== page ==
Issuers and acquirers have more direct control over the risk levers in a given transactions. Issuing bank has the one final say in authorizing every transaction, with knowledge of amount and some notion of merchant involved. To improve their odds, they develop or more commonly out-source sophisticated risk management systems that sift through the haystack of card-holder transactions in real-time and flag suspicious patterns. Similarly merchants can institute policies based on their level of risk tolerance. Examples for retail outlets include:

  • Accepting thresholds set by networks for when signatures are required. Starbucks prefers to keep the line moving for smaller amounts, since quick customer service is critical in a volume business, but take time to pause on larger purchases
  • Requiring a valid government-issued ID with name matching the payment card
  • Prompting for additional card-holder information that can be checked during authorization process. Gas station pumps requesting ZIP code is the canonical example

Likewise e-commerce merchants subject to card-not-present risks can set certain policies such as:

  • Collecting CVC2 codes for additional card verification (Interestingly many large merchants including Amazon did not do this for the longest time)
  • Not shipping to PO boxes. These are easy to obtain and favored by shipping-mules to hide their true address
  • Checking billing address during authorization against information entered by the customer
  • Requiring additional verification when shipping address is different from billing address

All of these are actionable for the issuer/merchant and more importantly, decisions can be made independently by each actor. Set the rules too conservatively, and legitimate customers are driven away because their purchases are declined. Set them too liberally and an entire underground crew of professional crooks decide to prey on that merchant.

EMV deadline

Clearly something did change in the intervening years because Visa and MasterCard set a deadline of Oct 1st 2015 for EMV adoption in the US. The timing of the announcement coincided with the aftermath of large-scale breaches at Target and Home Depot. While correlation is not causation, one could speculate that card networks capitalized on the climate of heightened fear among consumers at the time to accelerate an EMV agenda which had been slow to gain traction until that point. Mainstream media also latched on a simplistic rhetoric that chip-and-PIN equals no more data breaches, creating a perfect environment to push EMV migration. With merchants backed into a corner too busy explaining why their shoddy security resulted in frequent data breaches, there would be no room for the type of careful cost/benefit analysis that has been otherwise the hallmark of risk management in payments.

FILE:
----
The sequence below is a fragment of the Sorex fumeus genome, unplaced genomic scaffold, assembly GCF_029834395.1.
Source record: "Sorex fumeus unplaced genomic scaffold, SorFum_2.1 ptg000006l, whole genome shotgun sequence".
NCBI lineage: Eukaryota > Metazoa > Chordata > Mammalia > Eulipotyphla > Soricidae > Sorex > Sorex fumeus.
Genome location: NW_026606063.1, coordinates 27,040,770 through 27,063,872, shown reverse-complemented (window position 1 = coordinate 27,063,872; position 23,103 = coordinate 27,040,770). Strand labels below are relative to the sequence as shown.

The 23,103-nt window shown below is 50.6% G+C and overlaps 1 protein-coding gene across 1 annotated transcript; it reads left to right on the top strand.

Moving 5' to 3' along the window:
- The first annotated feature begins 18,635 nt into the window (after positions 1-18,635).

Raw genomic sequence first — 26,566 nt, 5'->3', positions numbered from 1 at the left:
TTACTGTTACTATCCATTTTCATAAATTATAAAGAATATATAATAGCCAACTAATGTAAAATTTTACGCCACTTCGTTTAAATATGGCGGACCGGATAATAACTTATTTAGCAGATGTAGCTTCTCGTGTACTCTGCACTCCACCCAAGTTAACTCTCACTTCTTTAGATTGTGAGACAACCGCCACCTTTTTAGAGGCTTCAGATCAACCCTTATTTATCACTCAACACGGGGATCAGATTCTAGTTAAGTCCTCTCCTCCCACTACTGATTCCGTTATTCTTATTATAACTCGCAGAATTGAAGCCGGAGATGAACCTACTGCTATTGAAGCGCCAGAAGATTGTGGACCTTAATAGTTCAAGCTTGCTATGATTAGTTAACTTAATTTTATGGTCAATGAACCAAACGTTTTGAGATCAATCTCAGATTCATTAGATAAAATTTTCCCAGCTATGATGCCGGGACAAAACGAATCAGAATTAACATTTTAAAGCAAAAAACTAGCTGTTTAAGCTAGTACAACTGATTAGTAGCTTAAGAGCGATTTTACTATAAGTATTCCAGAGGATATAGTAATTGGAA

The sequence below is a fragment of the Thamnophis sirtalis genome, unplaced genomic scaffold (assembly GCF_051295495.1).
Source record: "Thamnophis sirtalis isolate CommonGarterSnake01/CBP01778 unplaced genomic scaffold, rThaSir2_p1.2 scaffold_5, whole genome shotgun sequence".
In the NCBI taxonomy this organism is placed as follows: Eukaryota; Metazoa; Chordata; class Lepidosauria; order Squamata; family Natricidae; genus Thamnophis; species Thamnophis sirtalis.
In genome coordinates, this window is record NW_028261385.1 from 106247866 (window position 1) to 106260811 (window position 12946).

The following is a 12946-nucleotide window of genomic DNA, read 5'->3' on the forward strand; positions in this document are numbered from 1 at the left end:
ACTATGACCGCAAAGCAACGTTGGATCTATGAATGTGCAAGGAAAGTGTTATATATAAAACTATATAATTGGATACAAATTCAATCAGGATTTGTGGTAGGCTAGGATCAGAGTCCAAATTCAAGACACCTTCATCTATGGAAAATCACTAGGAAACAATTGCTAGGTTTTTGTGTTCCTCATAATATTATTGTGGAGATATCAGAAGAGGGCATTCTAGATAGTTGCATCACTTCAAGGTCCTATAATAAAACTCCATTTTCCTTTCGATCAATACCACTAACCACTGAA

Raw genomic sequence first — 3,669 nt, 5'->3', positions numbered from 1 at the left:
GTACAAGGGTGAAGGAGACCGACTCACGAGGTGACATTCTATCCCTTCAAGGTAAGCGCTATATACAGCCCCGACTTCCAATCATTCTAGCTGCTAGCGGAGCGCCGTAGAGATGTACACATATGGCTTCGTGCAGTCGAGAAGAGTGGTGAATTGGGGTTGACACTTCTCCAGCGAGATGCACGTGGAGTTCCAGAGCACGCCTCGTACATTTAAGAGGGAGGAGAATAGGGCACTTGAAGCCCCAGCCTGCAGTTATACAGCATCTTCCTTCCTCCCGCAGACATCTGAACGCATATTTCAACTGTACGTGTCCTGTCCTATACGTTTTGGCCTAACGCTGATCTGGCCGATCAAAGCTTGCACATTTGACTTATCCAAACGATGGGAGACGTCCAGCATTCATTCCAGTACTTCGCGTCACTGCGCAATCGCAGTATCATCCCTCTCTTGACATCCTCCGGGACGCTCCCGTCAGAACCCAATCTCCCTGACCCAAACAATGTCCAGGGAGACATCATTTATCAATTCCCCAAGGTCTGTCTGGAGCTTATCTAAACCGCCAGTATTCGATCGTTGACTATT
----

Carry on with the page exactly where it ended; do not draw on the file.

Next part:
So-called “upgrade” plan itself took the form of an ultimatum to issuers and merchants. Past the deadline, rules for disputing in-store transactions change. If the issuing bank had provided the customer with a chip&PIN card but the merchant terminal was only capable of swipe transactions, now it is the merchant who gets to eat the loss if that charge is later disputed by the card-holder. Conversely for those few situations when the merchant would have been on the hook, such as skimping on signed receipts in the interest of quick customer turnover, the bank may be stuck with the loss if the merchant POS had been upgraded for processing EMV transactions but customer card only had swipe capability. (Interestingly enough, if neither side had upgraded then business-as-usual rules apply. In that sense, not upgrading is the optimal outcome for both merchant/issuer when viewed as prisoner’s dilemma game, but the threat that the other side may “defect” would inspire both to settle for the more costly action of going through the upgrade.)

This is another great example of cost diffusion at work. Note that Visa and MasterCard are not on the hook for the vast majority of upgrade costs. The letters V and M in “EMV” may stand for their names but past research & development on EMV has become a historic sunk cost at this point. It is the issuing bank that must shell out for printing, personalizing and mailing millions of cards to their customers. Similarly the merchant is responsible for purchasing or leasing new equipment to accept EMV transactions. On the surface, consumers are off the hook again, much like their indemnification over fraudulent purchases. But to echo Robert Heinlein, TANSTAAFL: those issuer and merchant expenses be paid from somewhere. Absent any government subsidies to encourage better security— which have never played a significant role in this space— that source is the price of goods and services. Consumers will indirectly pay for this upgrade cycle too.

CP